New innovation cluster to boost energy efficiency

Singapore has launched a new Green Buildings Innovation Cluster to develop promising energy-efficient technologies and take them closer to market adoption

spore zero energy
BCA’s flagship R&D building, the Zero-Energy Building maintains net zero energy consumption record since it commenced operations in October 2009. Image: NUS

Singapore’s Building and Construction Authority (BCA) on Wednesday launched a one-stop shop that will showcase existing and upcoming research and development initiatives focused on energy efficient building solutions.

The Green Buildings Innovation Cluster (GBIC), an integrated research, development and demonstration (RD&D) hub, will bring together best practices and current RD&D efforts in the country, including the agency’s zero-energy building flagship project.

The government, through the National Research Foundation, will dedicate S$52 million over five years to support GBIC, which was announced by Senior Minister of State for National Development Lee Yi Shyan at the BCA Breakfast Talk for CEOs, held in conjunction with the International Green Building Conference 2014.

“GBIC will help build up R&D capability, conduct demonstration projects, and ‘match make’ academia and industry to accelerate the adoption of novel technologies,” he told 200 industry leaders.

GBIC was developed as part of the government-wide initiative called the Energy National Innovation Challenge, which seeks to develop solutions in the areas of energy resilience, environmental sustainability and urban systems. BCA said GBIC will provide platforms for new technologies and bring them closer to industry adoption. 

We need to be relentless in our research for more effective green building solutions and combine our efforts in developing large scale and high impact demonstration projects to educate both the industry and public

Dr John Keung, BCA’s chief executive officer

The new cluster is another testament to Singapore’s commitment to lead the green building movement in the region to hasten the wider acceptance of green building practices locally and regionally, said Dr John Keung, BCA’s chief executive officer.

“We need to be relentless in our research for more effective green building solutions and combine our efforts in developing large scale and high impact demonstration projects to educate both the industry and public,” he stressed.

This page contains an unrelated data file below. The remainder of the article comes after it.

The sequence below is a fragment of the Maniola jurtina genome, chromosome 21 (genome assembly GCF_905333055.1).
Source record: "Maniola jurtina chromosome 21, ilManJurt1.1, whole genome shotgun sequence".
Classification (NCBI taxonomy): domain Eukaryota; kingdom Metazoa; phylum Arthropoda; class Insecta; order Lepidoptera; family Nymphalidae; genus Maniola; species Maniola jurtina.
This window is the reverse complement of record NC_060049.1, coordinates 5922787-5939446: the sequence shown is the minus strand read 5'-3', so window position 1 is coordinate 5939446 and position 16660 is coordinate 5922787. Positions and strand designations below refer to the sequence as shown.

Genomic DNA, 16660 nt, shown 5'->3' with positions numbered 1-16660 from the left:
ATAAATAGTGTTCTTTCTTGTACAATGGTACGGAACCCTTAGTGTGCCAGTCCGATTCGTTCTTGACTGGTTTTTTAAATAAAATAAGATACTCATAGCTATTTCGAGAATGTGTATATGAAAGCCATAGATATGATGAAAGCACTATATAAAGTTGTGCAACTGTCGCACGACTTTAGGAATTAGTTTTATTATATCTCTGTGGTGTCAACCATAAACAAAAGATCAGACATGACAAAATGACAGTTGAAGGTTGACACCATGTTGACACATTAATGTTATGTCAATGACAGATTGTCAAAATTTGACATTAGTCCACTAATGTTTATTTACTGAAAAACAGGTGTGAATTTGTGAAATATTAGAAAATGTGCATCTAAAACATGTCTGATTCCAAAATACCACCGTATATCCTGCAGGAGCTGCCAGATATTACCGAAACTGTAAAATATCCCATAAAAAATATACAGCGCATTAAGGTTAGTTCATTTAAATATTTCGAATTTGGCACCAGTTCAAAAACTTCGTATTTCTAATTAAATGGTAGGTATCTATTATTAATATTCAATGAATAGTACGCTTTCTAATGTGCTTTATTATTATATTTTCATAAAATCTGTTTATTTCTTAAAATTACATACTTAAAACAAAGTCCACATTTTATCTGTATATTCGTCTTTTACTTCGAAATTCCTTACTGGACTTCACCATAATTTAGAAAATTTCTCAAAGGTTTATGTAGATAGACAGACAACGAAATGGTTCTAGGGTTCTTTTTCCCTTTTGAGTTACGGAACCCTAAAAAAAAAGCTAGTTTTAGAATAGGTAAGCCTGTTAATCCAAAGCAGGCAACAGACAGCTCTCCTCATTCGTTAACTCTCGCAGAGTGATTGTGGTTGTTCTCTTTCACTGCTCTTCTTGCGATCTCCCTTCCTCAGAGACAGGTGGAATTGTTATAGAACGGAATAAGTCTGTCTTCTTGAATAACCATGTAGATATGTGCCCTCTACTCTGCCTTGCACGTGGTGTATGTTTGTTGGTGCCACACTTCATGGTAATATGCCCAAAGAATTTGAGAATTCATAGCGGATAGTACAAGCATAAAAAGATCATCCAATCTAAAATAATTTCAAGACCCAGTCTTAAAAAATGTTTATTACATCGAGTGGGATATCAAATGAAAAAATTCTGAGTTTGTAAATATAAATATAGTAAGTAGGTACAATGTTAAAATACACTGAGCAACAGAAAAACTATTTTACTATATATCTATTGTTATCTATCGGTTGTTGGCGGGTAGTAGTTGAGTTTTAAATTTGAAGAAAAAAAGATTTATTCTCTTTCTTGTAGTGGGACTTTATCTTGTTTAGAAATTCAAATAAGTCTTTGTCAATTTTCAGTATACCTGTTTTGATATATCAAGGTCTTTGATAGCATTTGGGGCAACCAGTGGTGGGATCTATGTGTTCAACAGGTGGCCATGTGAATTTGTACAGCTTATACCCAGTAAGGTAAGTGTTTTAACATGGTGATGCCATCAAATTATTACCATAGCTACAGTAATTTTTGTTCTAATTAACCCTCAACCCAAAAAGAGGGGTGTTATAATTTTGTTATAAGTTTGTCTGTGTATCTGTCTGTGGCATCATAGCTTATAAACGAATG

The GBIC will feature key activities that are focused on energy efficiency and will be administered by BCA’s Centre for Sustainable Buildings and Construction at the BCA Academy. These include:

  • Energy Efficient Demonstrations - a showcase of promising innovations in large-scale buildings, with the end goal of making these technologies more cost competitive, as well as verify its replicability.
  • National Building Energy Efficiency Repository - a new databank that will collect and analyse essential building systems data, operation, and occupant-related metrics of the demonstration projects, which could be useful in the setting of benchmarks for various building types as well as in developing best practices and standards.
  • Capability Building - tapping experts to drive key research areas and to fill in the gaps in the areas of integrated design, building envelope and façade system, building management and information system, air-conditioning and mechanical ventilation, as well as on policy and behavioural studies.

Eight industry players, which already have a number of green building portfolios under the BCA Green Mark certification scheme, will participate in the initial phase, noted the agency.

These partners include the Ascendas Land Singapore, CapitaLand, City Developments, the Housing and Development Board, JTC Corporation, Keppel Land International, National University of Singapore and the Nanyang Technological University.

“Some of the world’s fastest growing cities are in Asia and they require tangible green building solutions…We are glad to have our partners on board to support us in moving a step closer to translating the results of our RD&D efforts into actual realisation,” said Keung.

Speaking at the event, Dr Susan Mazur-Stommen, director at the American Council for an Energy Efficient Economy, highlighted the need for engagement programmes to influence users in commercial buildings to reduce energy use. These initiatives - involving direct communications and social ‘nudges’ to influence behaviour - helped to save at least 4 per cent in energy costs in case studies that the council had carried out, she said.

Seah Kian Peng, chief executive of local supermarket chain NTUC Fairprice, also shared with the audience how the co-operative experienced a “steep learning curve” in their efforts to reduce their carbon footprint. He noted that while bigger companies may have the resources to implement sustainable practices, smaller firms often do not know how to begin.

He urged property developers to provide guidelines, and consider incentives such as lower rent for tenants that help to reduce energy use by implementing green practices.

“We need some help from the government, but also peer pressure and building up social awareness. Tenants need to do their part and consumers also need to understand and accept why we’re moving in this direction,” he said.

Our special event coverage of the International Green Building Conference 2014 is brought to you by City Developments Limited (CDL).

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